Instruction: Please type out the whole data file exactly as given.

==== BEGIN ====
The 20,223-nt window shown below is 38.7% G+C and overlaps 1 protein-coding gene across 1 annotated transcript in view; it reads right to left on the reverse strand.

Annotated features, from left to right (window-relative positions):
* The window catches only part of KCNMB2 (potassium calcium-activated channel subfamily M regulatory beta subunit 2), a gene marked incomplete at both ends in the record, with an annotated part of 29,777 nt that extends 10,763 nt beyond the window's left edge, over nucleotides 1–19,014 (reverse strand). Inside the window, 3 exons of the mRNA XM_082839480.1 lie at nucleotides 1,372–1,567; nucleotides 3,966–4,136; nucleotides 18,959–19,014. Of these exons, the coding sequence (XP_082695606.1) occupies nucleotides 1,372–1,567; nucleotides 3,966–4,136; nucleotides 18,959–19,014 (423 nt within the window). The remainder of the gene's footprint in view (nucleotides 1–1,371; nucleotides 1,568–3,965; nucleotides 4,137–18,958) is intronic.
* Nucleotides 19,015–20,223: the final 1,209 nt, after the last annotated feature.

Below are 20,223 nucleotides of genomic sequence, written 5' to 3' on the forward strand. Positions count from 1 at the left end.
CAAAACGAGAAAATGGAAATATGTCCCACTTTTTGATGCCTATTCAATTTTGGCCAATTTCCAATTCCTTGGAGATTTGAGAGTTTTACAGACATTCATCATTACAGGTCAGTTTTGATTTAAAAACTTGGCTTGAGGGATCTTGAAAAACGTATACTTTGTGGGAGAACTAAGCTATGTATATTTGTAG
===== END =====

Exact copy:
The 20,223-nt window shown below is 38.7% G+C and overlaps 1 protein-coding gene across 1 annotated transcript in view; it reads right to left on the reverse strand.

Annotated features, from left to right (window-relative positions):
* The window catches only part of KCNMB2 (potassium calcium-activated channel subfamily M regulatory beta subunit 2), a gene marked incomplete at both ends in the record, with an annotated part of 29,777 nt that extends 10,763 nt beyond the window's left edge, over nucleotides 1–19,014 (reverse strand). Inside the window, 3 exons of the mRNA XM_082839480.1 lie at nucleotides 1,372–1,567; nucleotides 3,966–4,136; nucleotides 18,959–19,014. Of these exons, the coding sequence (XP_082695606.1) occupies nucleotides 1,372–1,567; nucleotides 3,966–4,136; nucleotides 18,959–19,014 (423 nt within the window). The remainder of the gene's footprint in view (nucleotides 1–1,371; nucleotides 1,568–3,965; nucleotides 4,137–18,958) is intronic.
* Nucleotides 19,015–20,223: the final 1,209 nt, after the last annotated feature.

Below are 20,223 nucleotides of genomic sequence, written 5' to 3' on the forward strand. Positions count from 1 at the left end.
CAAAACGAGAAAATGGAAATATGTCCCACTTTTTGATGCCTATTCAATTTTGGCCAATTTCCAATTCCTTGGAGATTTGAGAGTTTTACAGACATTCATCATTACAGGTCAGTTTTGATTTAAAAACTTGGCTTGAGGGATCTTGAAAAACGTATACTTTGTGGGAGAACTAAGCTATGTATATTTGTAG